35 years and 95 bits of binary code later

bar codes, creative resolutions, inventions and patents, tracking systems, UPC, Wrigley's Juicy Fruit chewing gum

That funny-looking thing made up of vertical black bars and printed on nearly every mass-produced product turned 35 years old in June. That’s right, the bar code has just celebrated a major milestone.

Designers of the bar code had one simple objective: to speed up the grocery checkout line and to provide a new tool for supermarkets to track their stock. Initially, bar codes did only that. But they have evolved into an extremely useful tool. Bar codes serve as ticket entry for entertainment and sports venues, and many modes of transportation. They are used to track packages as well as blood samples. Even cattle are branded with it.

Bar codes are considered an eyesore by designers who must work with them. In turn, designers have gotten inventive with the mandatory icon, and they have cleverly integrated the symbol into the overall visual branding of the product.

Check out some highly creative uses of the bar code:

bar codes, creative resolutions, inventions and patents, tracking systems, UPC, Wrigley's Juicy Fruit chewing gum

Clockwise from top left: The singer, Pink, displaying her bar code-tattoed neck,copyright unknown; Coke-bottle bar code on a can of Coke, uploaded by  Disco Suicide; bar code mannequin store display, uploaded by drspam; and bar code on Puma boot packaging, uploaded by look-aa. For more images, go to Box Vox.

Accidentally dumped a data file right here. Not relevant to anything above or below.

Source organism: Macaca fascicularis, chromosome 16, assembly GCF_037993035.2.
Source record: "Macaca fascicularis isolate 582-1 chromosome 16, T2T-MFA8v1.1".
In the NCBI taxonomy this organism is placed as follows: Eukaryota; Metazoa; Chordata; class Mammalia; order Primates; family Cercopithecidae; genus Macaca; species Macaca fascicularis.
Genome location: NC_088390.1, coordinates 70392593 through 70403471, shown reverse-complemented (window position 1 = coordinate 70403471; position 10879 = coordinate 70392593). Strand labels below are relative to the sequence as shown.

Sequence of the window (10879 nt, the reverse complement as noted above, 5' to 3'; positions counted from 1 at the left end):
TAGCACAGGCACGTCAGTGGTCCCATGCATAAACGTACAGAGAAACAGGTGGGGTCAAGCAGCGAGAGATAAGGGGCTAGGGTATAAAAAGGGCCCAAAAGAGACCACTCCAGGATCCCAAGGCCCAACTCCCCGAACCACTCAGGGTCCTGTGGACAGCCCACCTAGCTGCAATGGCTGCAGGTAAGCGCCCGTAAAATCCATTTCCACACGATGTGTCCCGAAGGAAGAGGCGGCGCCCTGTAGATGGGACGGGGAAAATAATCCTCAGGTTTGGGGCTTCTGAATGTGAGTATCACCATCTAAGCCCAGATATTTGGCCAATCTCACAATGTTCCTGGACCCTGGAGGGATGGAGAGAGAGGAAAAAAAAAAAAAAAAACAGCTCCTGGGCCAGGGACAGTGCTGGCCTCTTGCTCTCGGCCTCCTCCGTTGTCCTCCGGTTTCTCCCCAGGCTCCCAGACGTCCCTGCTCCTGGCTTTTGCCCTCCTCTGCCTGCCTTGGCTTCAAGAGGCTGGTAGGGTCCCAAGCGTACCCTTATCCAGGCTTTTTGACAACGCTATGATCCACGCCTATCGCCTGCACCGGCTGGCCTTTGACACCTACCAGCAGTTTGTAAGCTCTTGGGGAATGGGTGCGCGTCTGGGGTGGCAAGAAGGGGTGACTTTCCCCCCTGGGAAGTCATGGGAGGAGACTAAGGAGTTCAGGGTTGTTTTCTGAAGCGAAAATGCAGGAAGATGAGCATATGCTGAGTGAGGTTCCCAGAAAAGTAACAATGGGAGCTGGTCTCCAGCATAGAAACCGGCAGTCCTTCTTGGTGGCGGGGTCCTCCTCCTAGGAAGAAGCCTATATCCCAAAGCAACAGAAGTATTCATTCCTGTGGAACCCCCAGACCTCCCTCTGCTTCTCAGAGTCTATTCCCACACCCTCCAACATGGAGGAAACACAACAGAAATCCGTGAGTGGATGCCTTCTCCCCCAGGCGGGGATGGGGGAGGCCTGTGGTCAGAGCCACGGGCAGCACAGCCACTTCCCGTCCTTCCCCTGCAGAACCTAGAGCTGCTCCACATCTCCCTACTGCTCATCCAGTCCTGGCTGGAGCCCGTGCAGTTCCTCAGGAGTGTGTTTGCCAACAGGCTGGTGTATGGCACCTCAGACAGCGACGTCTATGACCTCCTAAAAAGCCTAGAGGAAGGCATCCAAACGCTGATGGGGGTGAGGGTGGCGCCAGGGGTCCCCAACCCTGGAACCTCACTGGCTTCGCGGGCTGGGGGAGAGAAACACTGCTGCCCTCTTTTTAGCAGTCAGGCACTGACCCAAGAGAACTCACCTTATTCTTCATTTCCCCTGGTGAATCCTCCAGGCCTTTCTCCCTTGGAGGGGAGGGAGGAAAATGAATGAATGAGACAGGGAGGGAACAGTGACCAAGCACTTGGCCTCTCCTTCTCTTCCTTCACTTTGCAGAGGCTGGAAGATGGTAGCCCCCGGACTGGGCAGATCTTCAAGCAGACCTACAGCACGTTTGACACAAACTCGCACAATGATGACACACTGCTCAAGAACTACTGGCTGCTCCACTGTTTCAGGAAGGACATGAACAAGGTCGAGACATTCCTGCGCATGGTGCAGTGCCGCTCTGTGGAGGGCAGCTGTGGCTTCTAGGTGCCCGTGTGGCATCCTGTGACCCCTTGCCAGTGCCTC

Below: Variations on a theme: Barcode Revolution creates uniquely-themed bar codes for licensing or purchase.

bar codes, creative resolutions, inventions and patents, tracking systems, UPC, Wrigley's Juicy Fruit chewing gum

And now for some bar code trivia:

  • The history of the bar code began in 1932. Customers could purchase products by selecting punch cards of desired merchandise from a catalogue. A cashier put them through a reader, then the customer received the products and inventory was updated.
  • In 1948, grad students Bernard Silver and Norman Joseph Woodland began working on a system to automatically read product information during checkout. On October 07, 1952, they received a US patent for their invention. Their code was made up of concentric circles.
  • In 1969, Logicon, Inc. began work on a universal bar code, UGPIC. In 1973, UGPIC evolved into what is now known as the Universal Product Code (UPC), invented by George Laurer. UPC is the name of the familiar format that uses 30 black lines and 29 white lines to convey 95 bits of data in binary code.
  • On June 26, 1974, the first item scanned was a 10-pack of Wrigley’s Juicy Fruit chewing gum at Marsh’s supermarket in Troy, Ohio. That item can now be found at the Smithsonian Institution’s National Museum of American History.

Happy 35th birthday, bar code! Thanks for streamlining our lives.

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